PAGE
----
Since then, the U.S. Supreme Court has gradually accepted that the due process clause applies to most of the Bill of Rights to state and local governments. From the 1920s to the ’40s the Supreme Court applied all the First Amendment clauses to the states. Thus, the First Amendment amplified by the 14th Amendment now covers actions by federal, state, and local governments and applies to all branches of government, including legislatures, courts, juries, executive officials, and agencies.
In a piece by John Inazu and Burt Neuborne entitled “Right to Assemble and Petition” The “right of the people peaceably to assemble, and to petition the Government for a redress of grievances” protects two distinct rights: assembly and petition. “The right to assemble has been a crucial legal and cultural protection for dissenting and unorthodox groups. The Democratic-Republican Societies, suffragists, abolitionists, religious organizations, labor activists, and civil rights groups have all invoked the right to assemble in protest against prevailing norms. When the Supreme Court extended the right of assembly beyond the federal government to the states in its unanimous 1937 decision, De Jonge v. Oregon, it recognized that ‘the right of peaceable assembly is a right cognate to those of free speech and free press and is equally fundamental.’”
The recent surge in anti-protest legislation like so many recent bad laws started with the American Legislative Exchange Council better known as ALEC. ALEC is a dark-money-funded group (funded by Koch, EXXON, and other industry groups) that marries unelected corporate lobbyists with lawmakers to co-write ideal (for industry) bills. ALEC crafted a “model anti protest bill” in the wake of the 2016 Dakota Access Pipeline protests to establish severe criminal penalties, including imprisonment, for people who enter property containing oil and gas sites and other so-called “critical infrastructure facilities” without permission. The so-called “model bill” also calls for criminal penalties for organizations found to have “conspired” with individuals who are convicted of trespassing at critical infrastructure sites. According to Bloomberg, the so-called model bill was spearheaded by ALEC member American Fuel and Petrochemical Manufacturers (AFPM) and Marathon Petroleum, which has a minority stake in the Dakota Access Pipeline project.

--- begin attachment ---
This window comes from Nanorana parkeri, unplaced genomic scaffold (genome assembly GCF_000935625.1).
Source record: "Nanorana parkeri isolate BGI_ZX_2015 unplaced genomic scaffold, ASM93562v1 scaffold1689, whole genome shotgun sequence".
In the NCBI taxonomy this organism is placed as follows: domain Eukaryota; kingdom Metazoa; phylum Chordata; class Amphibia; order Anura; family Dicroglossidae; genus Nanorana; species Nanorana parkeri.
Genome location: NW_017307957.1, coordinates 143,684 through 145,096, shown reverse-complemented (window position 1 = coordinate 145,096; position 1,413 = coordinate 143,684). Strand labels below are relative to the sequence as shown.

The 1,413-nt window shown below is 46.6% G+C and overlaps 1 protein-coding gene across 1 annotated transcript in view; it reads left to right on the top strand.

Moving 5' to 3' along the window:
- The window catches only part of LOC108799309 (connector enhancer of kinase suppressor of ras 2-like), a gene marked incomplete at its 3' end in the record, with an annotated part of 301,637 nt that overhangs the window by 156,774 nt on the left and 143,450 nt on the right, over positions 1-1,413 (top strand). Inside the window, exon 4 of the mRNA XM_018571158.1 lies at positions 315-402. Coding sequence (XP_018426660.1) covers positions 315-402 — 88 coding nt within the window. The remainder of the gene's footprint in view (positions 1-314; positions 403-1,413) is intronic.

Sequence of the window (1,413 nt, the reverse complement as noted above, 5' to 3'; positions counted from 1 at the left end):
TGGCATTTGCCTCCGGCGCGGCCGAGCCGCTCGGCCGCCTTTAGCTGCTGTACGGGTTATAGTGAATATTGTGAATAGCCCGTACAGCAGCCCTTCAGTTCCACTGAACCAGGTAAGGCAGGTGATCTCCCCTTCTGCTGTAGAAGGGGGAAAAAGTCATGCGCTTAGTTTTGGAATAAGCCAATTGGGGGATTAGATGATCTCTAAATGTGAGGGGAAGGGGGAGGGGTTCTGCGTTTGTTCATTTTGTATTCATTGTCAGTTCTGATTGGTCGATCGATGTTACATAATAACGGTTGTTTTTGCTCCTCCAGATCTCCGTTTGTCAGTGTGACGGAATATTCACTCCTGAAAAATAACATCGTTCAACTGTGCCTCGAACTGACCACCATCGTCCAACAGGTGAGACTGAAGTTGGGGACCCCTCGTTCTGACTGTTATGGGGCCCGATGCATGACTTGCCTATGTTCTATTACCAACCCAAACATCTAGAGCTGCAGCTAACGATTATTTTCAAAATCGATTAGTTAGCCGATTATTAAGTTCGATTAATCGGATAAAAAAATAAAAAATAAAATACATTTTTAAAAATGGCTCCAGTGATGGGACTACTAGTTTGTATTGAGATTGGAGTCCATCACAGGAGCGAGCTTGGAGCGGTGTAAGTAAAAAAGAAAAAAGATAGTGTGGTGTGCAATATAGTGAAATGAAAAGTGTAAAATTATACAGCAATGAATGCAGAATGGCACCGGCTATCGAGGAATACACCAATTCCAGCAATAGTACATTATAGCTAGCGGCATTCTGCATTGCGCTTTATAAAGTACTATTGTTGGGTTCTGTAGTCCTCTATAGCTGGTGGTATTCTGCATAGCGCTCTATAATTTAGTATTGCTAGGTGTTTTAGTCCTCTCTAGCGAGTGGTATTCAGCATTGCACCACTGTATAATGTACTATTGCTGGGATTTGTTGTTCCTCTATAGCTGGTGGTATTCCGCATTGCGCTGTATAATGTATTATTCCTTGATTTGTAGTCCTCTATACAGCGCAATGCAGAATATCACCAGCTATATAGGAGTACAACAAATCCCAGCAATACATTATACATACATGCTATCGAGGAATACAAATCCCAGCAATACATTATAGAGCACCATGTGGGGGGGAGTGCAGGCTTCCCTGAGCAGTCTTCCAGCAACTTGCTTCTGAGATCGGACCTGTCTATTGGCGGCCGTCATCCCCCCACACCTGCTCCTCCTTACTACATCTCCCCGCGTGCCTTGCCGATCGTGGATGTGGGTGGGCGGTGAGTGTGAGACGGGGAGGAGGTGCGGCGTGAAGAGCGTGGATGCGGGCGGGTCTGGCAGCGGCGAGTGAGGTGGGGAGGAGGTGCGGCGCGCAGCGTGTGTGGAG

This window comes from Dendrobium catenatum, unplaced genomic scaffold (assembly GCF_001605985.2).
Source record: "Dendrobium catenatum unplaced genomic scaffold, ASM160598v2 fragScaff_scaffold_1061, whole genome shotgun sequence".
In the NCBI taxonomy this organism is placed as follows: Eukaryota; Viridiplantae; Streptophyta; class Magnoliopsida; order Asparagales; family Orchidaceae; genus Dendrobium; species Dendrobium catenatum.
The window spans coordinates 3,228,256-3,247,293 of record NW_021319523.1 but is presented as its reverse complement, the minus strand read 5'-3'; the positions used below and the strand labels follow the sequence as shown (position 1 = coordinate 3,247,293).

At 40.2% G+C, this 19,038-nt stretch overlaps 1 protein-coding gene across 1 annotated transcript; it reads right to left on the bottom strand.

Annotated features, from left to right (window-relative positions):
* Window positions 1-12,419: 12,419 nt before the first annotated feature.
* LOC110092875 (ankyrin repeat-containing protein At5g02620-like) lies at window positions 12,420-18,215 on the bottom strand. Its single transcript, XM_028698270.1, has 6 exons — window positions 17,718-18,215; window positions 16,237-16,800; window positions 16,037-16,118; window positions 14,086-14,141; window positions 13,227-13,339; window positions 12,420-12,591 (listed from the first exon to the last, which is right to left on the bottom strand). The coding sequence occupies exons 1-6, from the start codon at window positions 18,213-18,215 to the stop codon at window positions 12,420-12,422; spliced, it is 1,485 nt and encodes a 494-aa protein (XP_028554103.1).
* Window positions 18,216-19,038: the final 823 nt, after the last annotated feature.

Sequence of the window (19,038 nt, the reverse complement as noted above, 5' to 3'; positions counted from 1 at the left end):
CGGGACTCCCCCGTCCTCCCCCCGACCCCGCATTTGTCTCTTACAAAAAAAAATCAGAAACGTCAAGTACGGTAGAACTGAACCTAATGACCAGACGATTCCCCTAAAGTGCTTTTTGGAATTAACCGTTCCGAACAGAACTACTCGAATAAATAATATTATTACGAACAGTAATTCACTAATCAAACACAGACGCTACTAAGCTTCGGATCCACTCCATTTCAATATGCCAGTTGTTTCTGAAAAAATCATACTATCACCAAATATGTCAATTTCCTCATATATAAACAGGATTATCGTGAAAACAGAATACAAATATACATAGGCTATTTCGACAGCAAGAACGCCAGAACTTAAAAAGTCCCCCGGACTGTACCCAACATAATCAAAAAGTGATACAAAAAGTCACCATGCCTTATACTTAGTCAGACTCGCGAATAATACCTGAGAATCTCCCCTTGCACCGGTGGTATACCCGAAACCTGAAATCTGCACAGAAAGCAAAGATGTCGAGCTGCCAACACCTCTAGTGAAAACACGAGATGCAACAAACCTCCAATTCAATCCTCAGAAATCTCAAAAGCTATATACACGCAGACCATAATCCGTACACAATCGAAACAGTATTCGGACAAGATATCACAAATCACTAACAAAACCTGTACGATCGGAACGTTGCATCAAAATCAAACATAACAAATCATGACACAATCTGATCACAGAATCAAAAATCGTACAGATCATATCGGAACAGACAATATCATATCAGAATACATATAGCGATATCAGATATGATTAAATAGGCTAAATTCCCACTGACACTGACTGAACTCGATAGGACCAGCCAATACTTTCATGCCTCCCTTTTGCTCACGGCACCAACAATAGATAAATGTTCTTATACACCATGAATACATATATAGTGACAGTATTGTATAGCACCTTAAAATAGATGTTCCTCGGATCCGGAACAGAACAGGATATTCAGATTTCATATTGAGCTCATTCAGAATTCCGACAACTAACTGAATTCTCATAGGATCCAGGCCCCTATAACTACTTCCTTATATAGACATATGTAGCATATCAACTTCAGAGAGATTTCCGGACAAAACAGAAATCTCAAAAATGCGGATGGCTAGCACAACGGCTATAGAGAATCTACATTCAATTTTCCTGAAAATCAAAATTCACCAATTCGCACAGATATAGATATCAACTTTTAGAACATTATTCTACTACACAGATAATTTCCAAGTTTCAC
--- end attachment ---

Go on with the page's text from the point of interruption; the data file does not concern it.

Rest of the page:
Since crafting the anti-pipeline protest bill, eleven states have adopted versions of it, and at least nine states currently have versions of the ALEC bill introduced in their legislatures and are considering whether to adopt them. The bills that passed were shepherded through the legislative process by dues-paying ALEC legislators while ALEC companies in the energy sector disclosed lobbying for them.
The many far-reaching laws have been designed to end pipeline and other climate protests and to stifle protests over repeated episodes of blatant police violence. When a highly vocal chorus of ill-informed lawmakers repeatedly reject the evidence of police abuse or ignore scientific truths of the climate crisis and pursue myths and alternative facts concocted by those who obfuscate, we must ask, perhaps America as a society is encountering the very boundaries of human enlightenment and even the fundamental essence of humanity. I for one certainly hope not but that is no longer a given.
Astrophysicist Neil deGrasse Tyson said it best: “The good thing about science is that it’s true whether or not you believe in it.” Whether policymakers believe in science or not is irrelevant, facts are stubborn and cannot be just legislated away. Should society irrationally abandon authoritative science and turn once again to superstitions and myths then we will certainly drift into the tyranny that created the Dark Ages.
The Republican lawmakers’ goal is to crush resistance to fossil-fuel pipelines and silence minority voices. In doing so, they have encroached on the fundamental rights of all Americans to assemble in order to redress grievances against their government peaceably. We have witnessed the crushing of protests in Russia, China, and other autocratic governments. This must never happen in a democracy. In the end, these laws will find their way to the Federalist-Society-dominated U.S. Supreme Court. The dangerously lopsided Court will need to decide if these laws violate the fundamental rights granted by 1st Amendment expanded by the 14th Amendment. Demonstrations are fundamental to American democracy, let us hope the Supreme Court protects our right to assemble peaceably.